Often, such cases will involve questions of proportionality, one element of which concerns asking whether a given legislative provision, policy or decision strikes a fair balance between a given right and a public interest with which the right is in tension. Under existing domestic case law, courts will ‘defer’ where appropriate on such questions, including on democratic grounds (that is, in recognition of the democratic credentials of the decision maker and acknowledging that some questions of ‘fair balance’ are more suited to democratic decision). Clause 7, however, seeks to go a great deal further. In particular, it requires courts, when deciding ‘incompatibility questions’, to treat Parliament, by having enacted the relevant legislation, has having ‘decided’ that the Act strikes an appropriate balance between the relevant competing factors. It also requires courts to ‘give the greatest possible weight to the principle that, in a Parliamentary democracy, decisions about how such a balance should be struck are properly made by Parliament’.

This appears to be a statutory attempt to draw the teeth from the proportionality test — a test that is inherent in many of the Convention rights, and whose application is necessary if Convention rights are to given their proper effect. However, while the legislative policy seems plain, it remains to be seen what courts will do with this. It does not seem to me to be a knock out blow to proportionality by any means. It does not, for instance, touch other elements of the test (such as asking whether the measure is necessary). Moreover, it is one thing for courts to ‘regard Parliament as having decided’ that an appropriate balance has been struck, but the Bill does not in terms preclude courts from making their own mind up about whether it was appropriate for Parliament to have reached such a view in the first place. My expectation, therefore, is that while clause 7 may blunt the application of the proportionality doctrine in some instances, it does not strike it a fatal blow.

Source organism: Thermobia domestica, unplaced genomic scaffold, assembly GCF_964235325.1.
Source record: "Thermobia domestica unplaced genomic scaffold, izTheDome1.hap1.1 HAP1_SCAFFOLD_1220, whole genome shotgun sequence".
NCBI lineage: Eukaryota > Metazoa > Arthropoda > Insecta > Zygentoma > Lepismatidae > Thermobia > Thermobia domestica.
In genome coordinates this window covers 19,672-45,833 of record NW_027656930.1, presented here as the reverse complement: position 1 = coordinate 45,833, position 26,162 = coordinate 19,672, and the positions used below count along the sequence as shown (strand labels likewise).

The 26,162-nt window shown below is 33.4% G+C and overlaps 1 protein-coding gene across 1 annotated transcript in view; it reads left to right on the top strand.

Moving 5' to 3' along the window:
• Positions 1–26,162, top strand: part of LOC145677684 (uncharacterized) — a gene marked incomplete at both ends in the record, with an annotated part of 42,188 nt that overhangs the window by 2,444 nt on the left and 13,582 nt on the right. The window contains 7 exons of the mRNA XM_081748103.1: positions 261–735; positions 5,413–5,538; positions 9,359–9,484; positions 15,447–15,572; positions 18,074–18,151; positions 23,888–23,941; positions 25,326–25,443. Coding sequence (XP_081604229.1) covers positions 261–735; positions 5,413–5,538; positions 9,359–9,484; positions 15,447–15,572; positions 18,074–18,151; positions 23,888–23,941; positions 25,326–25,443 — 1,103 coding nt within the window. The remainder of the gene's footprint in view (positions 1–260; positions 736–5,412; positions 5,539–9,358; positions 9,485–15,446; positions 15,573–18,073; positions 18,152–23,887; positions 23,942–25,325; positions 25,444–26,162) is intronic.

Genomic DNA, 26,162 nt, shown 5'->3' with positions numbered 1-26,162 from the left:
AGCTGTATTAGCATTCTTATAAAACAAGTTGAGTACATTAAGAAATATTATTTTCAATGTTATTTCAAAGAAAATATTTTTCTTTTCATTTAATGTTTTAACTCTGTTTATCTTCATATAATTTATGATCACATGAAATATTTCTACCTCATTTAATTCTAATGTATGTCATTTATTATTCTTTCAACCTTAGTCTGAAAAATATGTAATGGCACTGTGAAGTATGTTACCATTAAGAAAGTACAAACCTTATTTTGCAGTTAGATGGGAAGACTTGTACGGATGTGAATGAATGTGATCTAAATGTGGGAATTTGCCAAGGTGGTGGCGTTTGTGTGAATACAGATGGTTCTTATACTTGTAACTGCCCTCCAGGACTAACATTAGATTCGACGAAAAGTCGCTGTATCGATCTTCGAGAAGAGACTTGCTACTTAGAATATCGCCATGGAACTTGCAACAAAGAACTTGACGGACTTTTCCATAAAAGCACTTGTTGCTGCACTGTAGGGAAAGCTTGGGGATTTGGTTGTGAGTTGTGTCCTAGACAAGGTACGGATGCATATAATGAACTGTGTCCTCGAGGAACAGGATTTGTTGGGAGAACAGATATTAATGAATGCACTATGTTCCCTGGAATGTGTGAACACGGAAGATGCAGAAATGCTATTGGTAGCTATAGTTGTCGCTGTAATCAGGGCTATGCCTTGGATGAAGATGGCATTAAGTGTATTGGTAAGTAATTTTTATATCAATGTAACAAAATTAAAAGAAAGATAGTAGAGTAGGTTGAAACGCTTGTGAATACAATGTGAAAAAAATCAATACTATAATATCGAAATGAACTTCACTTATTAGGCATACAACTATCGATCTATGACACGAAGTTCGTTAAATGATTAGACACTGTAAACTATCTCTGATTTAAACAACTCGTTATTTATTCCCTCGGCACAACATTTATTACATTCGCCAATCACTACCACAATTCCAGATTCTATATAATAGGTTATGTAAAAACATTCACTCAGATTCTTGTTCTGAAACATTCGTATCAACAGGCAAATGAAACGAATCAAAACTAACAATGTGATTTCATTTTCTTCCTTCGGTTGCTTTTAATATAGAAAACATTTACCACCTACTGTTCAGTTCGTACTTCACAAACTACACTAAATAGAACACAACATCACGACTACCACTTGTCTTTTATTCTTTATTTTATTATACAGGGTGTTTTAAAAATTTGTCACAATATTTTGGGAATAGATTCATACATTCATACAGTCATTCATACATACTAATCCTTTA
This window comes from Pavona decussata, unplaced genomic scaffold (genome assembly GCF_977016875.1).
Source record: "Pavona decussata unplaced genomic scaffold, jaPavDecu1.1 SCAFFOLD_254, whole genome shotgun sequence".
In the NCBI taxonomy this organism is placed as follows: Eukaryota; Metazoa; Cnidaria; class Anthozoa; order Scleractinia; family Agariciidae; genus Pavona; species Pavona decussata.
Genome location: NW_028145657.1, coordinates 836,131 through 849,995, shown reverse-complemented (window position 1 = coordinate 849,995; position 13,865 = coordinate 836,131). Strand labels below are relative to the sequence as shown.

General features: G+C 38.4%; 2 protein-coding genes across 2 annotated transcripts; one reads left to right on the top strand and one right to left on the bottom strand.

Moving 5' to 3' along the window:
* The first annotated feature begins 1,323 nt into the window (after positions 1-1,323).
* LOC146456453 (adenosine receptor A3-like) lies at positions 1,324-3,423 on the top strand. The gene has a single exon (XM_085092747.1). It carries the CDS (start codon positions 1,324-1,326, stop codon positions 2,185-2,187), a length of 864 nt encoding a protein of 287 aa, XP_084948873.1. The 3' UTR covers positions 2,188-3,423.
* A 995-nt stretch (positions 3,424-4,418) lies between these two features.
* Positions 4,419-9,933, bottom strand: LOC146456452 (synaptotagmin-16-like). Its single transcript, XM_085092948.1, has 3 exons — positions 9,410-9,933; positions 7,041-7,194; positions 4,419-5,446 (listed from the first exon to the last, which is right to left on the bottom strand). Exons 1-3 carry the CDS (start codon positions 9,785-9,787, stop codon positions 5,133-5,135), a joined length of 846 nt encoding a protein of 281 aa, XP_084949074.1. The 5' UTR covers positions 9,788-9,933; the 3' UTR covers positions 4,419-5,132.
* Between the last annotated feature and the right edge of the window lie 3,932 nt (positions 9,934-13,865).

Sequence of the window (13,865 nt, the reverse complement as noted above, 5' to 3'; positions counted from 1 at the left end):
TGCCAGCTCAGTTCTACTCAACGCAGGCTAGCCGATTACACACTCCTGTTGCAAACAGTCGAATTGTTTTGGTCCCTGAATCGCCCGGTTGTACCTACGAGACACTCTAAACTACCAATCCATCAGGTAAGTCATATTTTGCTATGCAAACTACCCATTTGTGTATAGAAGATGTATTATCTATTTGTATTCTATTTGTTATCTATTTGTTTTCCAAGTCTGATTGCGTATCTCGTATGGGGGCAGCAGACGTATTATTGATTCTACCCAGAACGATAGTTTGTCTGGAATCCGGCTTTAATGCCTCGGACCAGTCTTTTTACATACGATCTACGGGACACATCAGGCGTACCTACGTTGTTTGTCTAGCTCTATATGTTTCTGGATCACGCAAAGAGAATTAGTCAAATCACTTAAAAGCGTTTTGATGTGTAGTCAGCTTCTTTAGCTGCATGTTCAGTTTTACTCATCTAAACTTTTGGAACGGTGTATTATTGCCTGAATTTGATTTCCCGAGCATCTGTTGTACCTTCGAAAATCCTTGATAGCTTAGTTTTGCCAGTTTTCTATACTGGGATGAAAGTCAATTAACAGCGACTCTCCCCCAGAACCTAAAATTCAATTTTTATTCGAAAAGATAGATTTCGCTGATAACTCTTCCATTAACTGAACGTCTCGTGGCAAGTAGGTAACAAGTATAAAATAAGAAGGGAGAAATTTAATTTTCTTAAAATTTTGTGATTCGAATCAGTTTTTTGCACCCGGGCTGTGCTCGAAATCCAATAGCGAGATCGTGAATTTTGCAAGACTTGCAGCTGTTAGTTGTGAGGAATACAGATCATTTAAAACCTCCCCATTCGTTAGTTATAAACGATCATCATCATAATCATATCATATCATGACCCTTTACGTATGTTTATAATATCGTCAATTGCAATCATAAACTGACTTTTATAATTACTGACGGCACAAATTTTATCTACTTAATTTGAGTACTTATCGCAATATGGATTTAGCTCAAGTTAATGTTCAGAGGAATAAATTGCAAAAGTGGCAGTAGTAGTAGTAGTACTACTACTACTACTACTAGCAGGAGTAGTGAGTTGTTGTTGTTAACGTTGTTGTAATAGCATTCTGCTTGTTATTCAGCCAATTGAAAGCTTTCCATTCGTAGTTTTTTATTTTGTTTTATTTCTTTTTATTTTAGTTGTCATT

The bigger picture

Finally, then, what of the bigger picture? What is the overall impact of this legislation likely to be, and what does it tell us more generally about the UK constitution today?

Sending rights back?